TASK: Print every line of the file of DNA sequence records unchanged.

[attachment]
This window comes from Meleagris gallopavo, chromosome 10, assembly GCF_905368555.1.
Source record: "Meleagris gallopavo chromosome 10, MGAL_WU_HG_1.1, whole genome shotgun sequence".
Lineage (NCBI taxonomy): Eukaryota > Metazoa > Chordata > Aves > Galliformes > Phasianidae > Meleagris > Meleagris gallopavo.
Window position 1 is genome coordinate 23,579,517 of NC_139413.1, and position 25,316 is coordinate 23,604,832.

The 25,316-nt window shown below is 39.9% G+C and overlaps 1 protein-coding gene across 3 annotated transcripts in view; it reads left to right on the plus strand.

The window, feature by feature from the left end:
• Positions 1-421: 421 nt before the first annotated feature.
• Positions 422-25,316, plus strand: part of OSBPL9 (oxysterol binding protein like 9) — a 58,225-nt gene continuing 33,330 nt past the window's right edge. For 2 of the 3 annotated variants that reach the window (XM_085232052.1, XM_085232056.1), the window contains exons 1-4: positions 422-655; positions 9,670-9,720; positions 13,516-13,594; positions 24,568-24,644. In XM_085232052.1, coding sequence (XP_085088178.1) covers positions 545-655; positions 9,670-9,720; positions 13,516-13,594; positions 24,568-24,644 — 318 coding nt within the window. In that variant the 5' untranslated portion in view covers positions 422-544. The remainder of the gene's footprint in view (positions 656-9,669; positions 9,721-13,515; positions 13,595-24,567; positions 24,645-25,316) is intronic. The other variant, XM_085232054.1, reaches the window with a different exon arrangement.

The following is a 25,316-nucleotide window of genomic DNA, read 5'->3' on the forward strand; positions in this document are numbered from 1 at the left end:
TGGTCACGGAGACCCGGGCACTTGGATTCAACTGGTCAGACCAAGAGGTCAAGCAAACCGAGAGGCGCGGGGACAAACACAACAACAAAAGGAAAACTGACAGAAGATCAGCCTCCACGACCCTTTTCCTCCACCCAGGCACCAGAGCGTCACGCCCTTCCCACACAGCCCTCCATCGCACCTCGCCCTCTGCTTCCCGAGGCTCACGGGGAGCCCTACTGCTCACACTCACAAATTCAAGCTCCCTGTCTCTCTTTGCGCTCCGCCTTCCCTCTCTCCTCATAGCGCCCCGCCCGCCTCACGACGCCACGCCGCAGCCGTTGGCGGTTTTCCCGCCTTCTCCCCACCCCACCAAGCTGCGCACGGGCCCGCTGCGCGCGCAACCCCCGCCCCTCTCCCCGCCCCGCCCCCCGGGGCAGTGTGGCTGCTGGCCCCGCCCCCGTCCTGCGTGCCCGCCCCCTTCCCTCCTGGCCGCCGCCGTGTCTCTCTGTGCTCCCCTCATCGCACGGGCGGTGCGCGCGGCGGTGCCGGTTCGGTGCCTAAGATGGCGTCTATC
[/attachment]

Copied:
This window comes from Meleagris gallopavo, chromosome 10, assembly GCF_905368555.1.
Source record: "Meleagris gallopavo chromosome 10, MGAL_WU_HG_1.1, whole genome shotgun sequence".
Lineage (NCBI taxonomy): Eukaryota > Metazoa > Chordata > Aves > Galliformes > Phasianidae > Meleagris > Meleagris gallopavo.
Window position 1 is genome coordinate 23,579,517 of NC_139413.1, and position 25,316 is coordinate 23,604,832.

The 25,316-nt window shown below is 39.9% G+C and overlaps 1 protein-coding gene across 3 annotated transcripts in view; it reads left to right on the plus strand.

The window, feature by feature from the left end:
• Positions 1-421: 421 nt before the first annotated feature.
• Positions 422-25,316, plus strand: part of OSBPL9 (oxysterol binding protein like 9) — a 58,225-nt gene continuing 33,330 nt past the window's right edge. For 2 of the 3 annotated variants that reach the window (XM_085232052.1, XM_085232056.1), the window contains exons 1-4: positions 422-655; positions 9,670-9,720; positions 13,516-13,594; positions 24,568-24,644. In XM_085232052.1, coding sequence (XP_085088178.1) covers positions 545-655; positions 9,670-9,720; positions 13,516-13,594; positions 24,568-24,644 — 318 coding nt within the window. In that variant the 5' untranslated portion in view covers positions 422-544. The remainder of the gene's footprint in view (positions 656-9,669; positions 9,721-13,515; positions 13,595-24,567; positions 24,645-25,316) is intronic. The other variant, XM_085232054.1, reaches the window with a different exon arrangement.

The following is a 25,316-nucleotide window of genomic DNA, read 5'->3' on the forward strand; positions in this document are numbered from 1 at the left end:
TGGTCACGGAGACCCGGGCACTTGGATTCAACTGGTCAGACCAAGAGGTCAAGCAAACCGAGAGGCGCGGGGACAAACACAACAACAAAAGGAAAACTGACAGAAGATCAGCCTCCACGACCCTTTTCCTCCACCCAGGCACCAGAGCGTCACGCCCTTCCCACACAGCCCTCCATCGCACCTCGCCCTCTGCTTCCCGAGGCTCACGGGGAGCCCTACTGCTCACACTCACAAATTCAAGCTCCCTGTCTCTCTTTGCGCTCCGCCTTCCCTCTCTCCTCATAGCGCCCCGCCCGCCTCACGACGCCACGCCGCAGCCGTTGGCGGTTTTCCCGCCTTCTCCCCACCCCACCAAGCTGCGCACGGGCCCGCTGCGCGCGCAACCCCCGCCCCTCTCCCCGCCCCGCCCCCCGGGGCAGTGTGGCTGCTGGCCCCGCCCCCGTCCTGCGTGCCCGCCCCCTTCCCTCCTGGCCGCCGCCGTGTCTCTCTGTGCTCCCCTCATCGCACGGGCGGTGCGCGCGGCGGTGCCGGTTCGGTGCCTAAGATGGCGTCTATC